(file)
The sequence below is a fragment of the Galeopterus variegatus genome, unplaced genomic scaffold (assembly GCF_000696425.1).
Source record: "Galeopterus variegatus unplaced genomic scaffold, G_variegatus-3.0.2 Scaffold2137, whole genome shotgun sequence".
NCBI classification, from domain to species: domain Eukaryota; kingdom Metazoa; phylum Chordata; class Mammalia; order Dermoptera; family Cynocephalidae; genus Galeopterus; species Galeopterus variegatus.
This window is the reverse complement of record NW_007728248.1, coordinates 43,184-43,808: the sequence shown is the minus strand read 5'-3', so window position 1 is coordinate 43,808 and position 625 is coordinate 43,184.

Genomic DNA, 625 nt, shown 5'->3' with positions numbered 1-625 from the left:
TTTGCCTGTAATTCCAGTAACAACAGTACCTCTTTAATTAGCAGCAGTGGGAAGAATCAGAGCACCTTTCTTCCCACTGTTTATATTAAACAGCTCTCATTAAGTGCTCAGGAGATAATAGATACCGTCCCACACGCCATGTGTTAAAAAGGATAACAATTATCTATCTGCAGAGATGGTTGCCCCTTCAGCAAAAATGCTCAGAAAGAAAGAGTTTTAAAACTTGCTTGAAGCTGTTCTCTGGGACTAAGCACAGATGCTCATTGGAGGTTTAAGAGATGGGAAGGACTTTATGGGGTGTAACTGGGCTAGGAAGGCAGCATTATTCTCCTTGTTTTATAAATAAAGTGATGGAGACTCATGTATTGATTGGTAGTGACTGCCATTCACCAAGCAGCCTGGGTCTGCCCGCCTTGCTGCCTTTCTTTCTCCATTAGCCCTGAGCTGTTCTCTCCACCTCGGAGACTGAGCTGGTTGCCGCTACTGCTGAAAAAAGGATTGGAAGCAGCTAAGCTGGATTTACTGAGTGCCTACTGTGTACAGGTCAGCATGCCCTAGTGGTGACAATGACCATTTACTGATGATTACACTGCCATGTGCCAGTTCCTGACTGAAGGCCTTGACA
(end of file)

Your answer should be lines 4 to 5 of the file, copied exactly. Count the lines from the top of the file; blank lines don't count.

This window is the reverse complement of record NW_007728248.1, coordinates 43,184-43,808: the sequence shown is the minus strand read 5'-3', so window position 1 is coordinate 43,808 and position 625 is coordinate 43,184.

Genomic DNA, 625 nt, shown 5'->3' with positions numbered 1-625 from the left: